Issue 172 of SOCIALIST REVIEW Published February 1994 Copyright © Socialist Review
|Health spending 1960-90|
Britain spends less on health than most other advanced capitalist countries. As a proportion of its Gross Domestic Product, expenditure on health is lower than the US and lower than all the leading West European countries. In 1990, it was even lower than Ireland and Portugal. In that year, the US spent 12.7 percent of GDP on health, France 8.9 percent, Sweden 8.8 percent, Germany 8 percent, Italy 7.5 percent, Norway 7.4 percent, Ireland 7.1 percent, Portugal 7 percent and Britain 6.1 percent.
In each year between 1988 and 1990 Britain spent $1000 per person on health, compared to $800 in Spain and $750 in Ireland. Italy spent $1,200, France $1,400 and Sweden $1,450.
The Tories say they have increased health expenditure every year. Much of this increase has gone on employing the vast number of additional managers needed to oversee the new internal market. Increased spending has also had to be made to keep up with more sophisticated medical technology. Expenditure has not kept up even with conservative estimates of demand over the last decade. Britain needs to spend an extra £4.5 billion to raise it to the average level of expenditure of similarly developed countries.
Under the internal market system health authorities are planning cuts--Birmingham: five hospitals to be merged onto three sites; Edinburgh: 1,000 beds to be cut and five teaching hospitals down to two; Glasgow: 1,200 beds to be cut and five teaching hospitals to be reduced to two or three; Liverpool: 500 to 1,000 beds to be cut; London: 2,500 beds to go and seven hospitals to be closed; Manchester: 500 beds to go.
Under the old system, if hospitals overspent, the Department of Health covered the excess in the following year. Today all 'trust' hospitals have been told that if they make a loss the DoH will no longer make up the difference. So they close wards.
In last April's Tomlinson Report the Tories promised an additional £43 million for primary and community healthcare in London. Only £3.5 million is new money. The rest has been taken from existing national and London health budgets.
The internal market penalises inner city and teaching hospitals whose contracts are dearer because of higher hospital, staffing, research and teaching costs. Another reason for cuts is the new competition between hospitals.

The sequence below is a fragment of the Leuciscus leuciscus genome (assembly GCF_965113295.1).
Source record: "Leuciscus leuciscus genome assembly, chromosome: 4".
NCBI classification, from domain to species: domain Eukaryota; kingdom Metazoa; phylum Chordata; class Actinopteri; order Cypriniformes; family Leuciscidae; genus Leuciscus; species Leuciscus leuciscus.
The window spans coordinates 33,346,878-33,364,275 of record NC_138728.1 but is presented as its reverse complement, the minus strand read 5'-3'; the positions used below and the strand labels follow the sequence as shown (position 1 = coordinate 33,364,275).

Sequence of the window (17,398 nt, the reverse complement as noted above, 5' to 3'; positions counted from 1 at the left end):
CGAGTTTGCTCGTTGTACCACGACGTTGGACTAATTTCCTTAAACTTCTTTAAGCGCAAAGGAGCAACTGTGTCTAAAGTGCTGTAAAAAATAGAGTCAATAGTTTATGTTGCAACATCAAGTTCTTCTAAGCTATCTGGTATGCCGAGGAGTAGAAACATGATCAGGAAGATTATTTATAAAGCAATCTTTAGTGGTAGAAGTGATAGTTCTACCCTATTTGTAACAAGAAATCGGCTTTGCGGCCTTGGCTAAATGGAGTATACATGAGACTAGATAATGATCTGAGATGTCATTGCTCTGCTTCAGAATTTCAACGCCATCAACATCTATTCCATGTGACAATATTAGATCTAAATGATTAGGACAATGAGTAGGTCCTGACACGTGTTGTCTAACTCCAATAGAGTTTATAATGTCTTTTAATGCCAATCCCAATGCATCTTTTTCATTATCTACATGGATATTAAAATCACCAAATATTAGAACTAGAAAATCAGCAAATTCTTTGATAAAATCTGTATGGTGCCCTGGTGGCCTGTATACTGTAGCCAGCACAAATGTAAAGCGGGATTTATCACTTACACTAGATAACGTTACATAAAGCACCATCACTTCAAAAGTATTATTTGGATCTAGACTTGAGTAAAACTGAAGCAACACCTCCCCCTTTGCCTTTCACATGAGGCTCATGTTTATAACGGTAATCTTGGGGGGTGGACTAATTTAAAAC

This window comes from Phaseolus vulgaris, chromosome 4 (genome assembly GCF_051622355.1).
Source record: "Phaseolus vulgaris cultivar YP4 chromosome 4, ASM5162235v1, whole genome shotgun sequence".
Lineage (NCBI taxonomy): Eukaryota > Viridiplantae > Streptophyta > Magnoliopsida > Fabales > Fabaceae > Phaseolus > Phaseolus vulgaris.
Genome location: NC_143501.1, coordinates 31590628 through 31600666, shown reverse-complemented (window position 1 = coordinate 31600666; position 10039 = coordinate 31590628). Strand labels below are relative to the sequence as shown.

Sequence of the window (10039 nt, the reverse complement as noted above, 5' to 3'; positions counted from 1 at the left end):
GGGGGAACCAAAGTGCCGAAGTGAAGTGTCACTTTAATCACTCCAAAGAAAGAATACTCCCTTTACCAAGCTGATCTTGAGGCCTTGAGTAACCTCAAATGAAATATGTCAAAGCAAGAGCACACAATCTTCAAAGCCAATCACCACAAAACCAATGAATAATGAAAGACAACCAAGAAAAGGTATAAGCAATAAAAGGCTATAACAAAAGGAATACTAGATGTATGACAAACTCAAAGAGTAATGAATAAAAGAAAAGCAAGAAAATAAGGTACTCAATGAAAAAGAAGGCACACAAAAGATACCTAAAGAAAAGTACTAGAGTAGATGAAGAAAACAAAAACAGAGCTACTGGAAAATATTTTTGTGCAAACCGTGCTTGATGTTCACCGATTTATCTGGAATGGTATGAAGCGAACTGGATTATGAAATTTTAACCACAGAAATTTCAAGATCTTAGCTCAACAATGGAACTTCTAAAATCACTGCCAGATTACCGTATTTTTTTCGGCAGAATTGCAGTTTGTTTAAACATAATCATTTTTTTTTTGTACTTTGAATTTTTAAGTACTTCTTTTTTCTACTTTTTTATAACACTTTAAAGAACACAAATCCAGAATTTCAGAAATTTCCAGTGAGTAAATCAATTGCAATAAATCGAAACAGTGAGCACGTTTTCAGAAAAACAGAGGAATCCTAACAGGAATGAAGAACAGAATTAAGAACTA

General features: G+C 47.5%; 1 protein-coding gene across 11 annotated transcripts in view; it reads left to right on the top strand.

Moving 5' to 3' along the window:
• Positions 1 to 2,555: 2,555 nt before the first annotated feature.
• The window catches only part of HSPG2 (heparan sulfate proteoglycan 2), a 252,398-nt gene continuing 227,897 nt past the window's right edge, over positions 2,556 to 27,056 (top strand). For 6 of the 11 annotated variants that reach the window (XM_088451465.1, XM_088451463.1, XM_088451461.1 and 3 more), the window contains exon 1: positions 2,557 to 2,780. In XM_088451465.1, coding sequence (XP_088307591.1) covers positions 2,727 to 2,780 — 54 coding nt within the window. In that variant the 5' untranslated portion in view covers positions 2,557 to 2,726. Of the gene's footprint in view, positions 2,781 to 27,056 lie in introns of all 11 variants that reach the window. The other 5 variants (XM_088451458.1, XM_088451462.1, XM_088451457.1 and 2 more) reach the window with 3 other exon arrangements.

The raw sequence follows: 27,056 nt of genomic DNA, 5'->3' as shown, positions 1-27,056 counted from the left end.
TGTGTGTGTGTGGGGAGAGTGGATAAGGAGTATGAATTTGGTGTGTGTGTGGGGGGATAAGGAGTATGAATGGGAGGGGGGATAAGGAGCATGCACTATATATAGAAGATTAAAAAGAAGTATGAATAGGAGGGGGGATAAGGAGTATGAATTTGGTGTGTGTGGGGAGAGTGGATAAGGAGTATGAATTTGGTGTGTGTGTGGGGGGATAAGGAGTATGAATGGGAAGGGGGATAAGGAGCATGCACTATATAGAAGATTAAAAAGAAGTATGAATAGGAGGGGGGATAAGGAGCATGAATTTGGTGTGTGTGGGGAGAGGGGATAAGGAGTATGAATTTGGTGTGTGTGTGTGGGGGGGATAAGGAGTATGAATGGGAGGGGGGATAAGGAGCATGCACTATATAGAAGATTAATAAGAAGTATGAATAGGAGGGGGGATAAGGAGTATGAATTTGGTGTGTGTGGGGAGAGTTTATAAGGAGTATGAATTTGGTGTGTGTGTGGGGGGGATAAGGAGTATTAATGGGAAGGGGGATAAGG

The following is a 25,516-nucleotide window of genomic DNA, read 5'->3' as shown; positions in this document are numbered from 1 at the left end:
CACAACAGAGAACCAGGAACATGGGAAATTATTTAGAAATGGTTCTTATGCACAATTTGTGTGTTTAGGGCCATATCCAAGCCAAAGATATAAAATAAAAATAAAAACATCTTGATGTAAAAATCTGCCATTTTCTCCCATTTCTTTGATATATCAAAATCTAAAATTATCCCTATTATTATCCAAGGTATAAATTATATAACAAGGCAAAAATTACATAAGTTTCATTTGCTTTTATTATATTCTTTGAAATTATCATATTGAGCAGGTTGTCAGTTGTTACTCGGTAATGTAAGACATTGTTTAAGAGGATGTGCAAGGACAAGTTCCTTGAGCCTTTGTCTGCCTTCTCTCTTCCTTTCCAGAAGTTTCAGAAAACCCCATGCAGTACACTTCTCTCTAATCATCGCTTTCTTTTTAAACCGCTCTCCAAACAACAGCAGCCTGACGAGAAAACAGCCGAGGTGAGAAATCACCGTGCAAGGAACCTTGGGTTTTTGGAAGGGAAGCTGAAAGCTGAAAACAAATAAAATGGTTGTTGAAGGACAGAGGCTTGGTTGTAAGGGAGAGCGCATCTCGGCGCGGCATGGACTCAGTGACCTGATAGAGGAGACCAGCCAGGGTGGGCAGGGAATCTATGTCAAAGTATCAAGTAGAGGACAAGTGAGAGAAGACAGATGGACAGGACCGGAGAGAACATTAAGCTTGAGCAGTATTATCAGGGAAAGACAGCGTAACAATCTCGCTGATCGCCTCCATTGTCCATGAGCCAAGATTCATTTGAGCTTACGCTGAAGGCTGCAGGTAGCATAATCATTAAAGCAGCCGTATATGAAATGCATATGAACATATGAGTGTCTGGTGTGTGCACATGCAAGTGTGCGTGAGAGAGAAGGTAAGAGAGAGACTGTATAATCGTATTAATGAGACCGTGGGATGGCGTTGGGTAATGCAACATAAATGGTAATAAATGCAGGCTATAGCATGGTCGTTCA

Healthcare is distorted by penalising hospitals for being efficient. Those who fulfil their contracts early in districts that have no funds to pay for additional services are left with empty wards and facilities. Many hospitals have begun to develop a two tier system to fill spare capacity. Cash strapped health authorities such as Bristol, Camden and Islington--whose funds are not being increased sufficiently to enable them to cope with the growing costs of healthcare--are seeking to reduce the prices they pay for services or else are seeking more healthcare for less money.
Financial constraints have induced health authorities to 'downsize' their contracts with hospitals. For example Riverside hospitals were asked to increase the services they offered by 1 percent while contract funding for the hospitals fell by £1.5 million.
There is a growing split between fundholding and non-fundholding general practices. When a health authority runs out of cash only fundholding general practices can buy more treatment. Most inner city practices are resisting becoming fundholders because levels of provision have favoured leafy suburban areas, and they don't want to ration funds allocated to them among their patients. But pressure on them is growing as the Tories squeeze health authorities and attempt to induce GPs to become fundholders who will purchase services direct from hospitals.
Total gross NHS expenditure in 1991-92 was over £3 billion greater than in 1990-91 (£33 billion compared to £29.2 billion). After taking into account NHS pay and drug price increases, this left a record £1.1 billion development money. But much of this money was not spent on patients. £100 million was spent on preparing hospitals to become trusts. In the fourth wave of trusts each was granted £254,000 for administrative costs.
Fundholding is creating huge bureaucracies with cash diverted from patient care: £25.6 million in 1991-92, £14 million for management costs and £11.6 million for computer costs. This could have paid for 2,000 extra practice nurses. Of the extra £3 billion spent in 1991-92 on the NHS, £637 million went on patient care (20.5 percent), £383 million on new administration costs (12.3 percent). The extra administration costs of the internal market since 1989 are £1.2 billion.
The increase in number of managers compared to clinical staff (England) is: Senior managers: 1989--4,610, 1992--15,590 (262 percent increase). Administrative/clerical: 1989--116,840 1992--134,990(15.5 percent increase). Nurses/midwives: 1989--398,050 1992--378,790(4.8 percent decrease). Between 1989 and 1992 the number of nursing staff decreased by 5,850.
NHS trust chiefs won salary rises of up to 33 percent in 1991-92. Since the first 57 trusts were established, the salaries of chief executives have rocketed. The most highly paid receives £63,000 more than it is possible to earn within the mainstream NHS.
Total waiting lists in England were 1,030,763 by September 1993. This is a 1.3 percent increase since June.